To be uninformed in your wine purchases is foolish, because for every bottle of $30 wine that enjoys a slick marketing campaign there are two $15 wines that are better, you just need to go out and find out what works for you, which believe it or not, may be a wine that isn’t a Cabernet Sauvignon, Merlot, Pinot Noir, Chardonnay, or Champagne. Sure, these are the wines that always get the high scores, but there is an entire world of wine out there that has yet to earn the respect of 100 point systems. Use it to your advantage! Let the buffoons pay top dollar for fashionable regions, or fashionable labels within the region. Even in expensive regions such as Napa Valley there are bargains from boutique wineries waiting to be found.

What if all of these awesome wines you discover aren’t available to purchase in your local wine shop? Check out online wine retailers, there many out there.

And lets not forget that you are going to want to share your new found wine knowledge with other wine evangelists, so make sure to check out the social networking sites that have been built around wine, like Open Wine Consortium, Snooth, Cruvee, and Wine 2.0.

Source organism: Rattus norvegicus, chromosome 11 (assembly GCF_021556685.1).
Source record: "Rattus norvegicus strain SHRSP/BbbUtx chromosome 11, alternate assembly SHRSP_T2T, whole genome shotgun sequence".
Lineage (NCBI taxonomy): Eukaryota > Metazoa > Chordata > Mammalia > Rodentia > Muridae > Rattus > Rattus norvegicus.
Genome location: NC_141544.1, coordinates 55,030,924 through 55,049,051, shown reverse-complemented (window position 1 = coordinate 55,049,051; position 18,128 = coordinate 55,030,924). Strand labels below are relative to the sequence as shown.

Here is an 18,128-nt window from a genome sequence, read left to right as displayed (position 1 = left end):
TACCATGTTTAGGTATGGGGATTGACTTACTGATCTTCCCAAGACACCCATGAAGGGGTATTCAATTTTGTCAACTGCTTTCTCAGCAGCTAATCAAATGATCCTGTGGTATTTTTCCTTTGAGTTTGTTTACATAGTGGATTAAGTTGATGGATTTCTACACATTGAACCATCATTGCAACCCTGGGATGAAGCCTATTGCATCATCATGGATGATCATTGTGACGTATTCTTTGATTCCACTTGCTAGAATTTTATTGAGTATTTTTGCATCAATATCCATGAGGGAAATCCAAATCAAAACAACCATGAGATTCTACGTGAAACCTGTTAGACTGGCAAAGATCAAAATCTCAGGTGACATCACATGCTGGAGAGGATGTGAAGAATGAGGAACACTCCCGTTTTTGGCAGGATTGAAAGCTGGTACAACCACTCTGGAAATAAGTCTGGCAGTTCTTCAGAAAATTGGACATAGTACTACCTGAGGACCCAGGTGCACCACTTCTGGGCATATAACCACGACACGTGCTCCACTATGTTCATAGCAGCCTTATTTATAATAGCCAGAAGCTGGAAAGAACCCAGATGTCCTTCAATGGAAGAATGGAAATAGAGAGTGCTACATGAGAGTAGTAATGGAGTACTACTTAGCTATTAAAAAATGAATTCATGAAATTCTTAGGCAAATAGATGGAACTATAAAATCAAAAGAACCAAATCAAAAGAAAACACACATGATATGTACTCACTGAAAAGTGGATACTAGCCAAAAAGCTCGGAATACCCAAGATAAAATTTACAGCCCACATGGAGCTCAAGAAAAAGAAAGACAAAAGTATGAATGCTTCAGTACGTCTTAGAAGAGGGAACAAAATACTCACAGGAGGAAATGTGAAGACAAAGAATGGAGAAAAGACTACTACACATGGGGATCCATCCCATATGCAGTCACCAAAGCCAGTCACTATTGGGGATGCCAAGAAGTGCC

10 Simple Steps for Consumers to Join The New Media Revolution:
1. Be on Open Wine Consortium.
2. Be on Twitter.
3. Be on Myspace.
4. Be on Facebook.
5. Check out Able Grape.
6. Find a couple of blogs that fit your tastes and interests in wine and follow them.
7. Be on Cruvee.
8. Be on Snooth.
9. Watch Wine Library TV and other video blogs.
10. Uncork a bottle of wine and spend an evening surfing the Internet for other beverage new media sites, and leave comments on this post about all of the sites that weren’t mentioned here.
11. Subscribe to Mutineer Magazine.

Don’t look past fixing something just because it isn’t broken to the point where it has lost the ability to function. It’s time to go beyond building a market and time to start building a culture. Beverage New Media represents an opportunity to reach out and market your endeavors at an affordable cost. You want to go spend over $30,000 for an ad in Wine Spectator? Be my guest, or consider advertising on blogs, on websites, and in a little publication called Mutineer Magazine.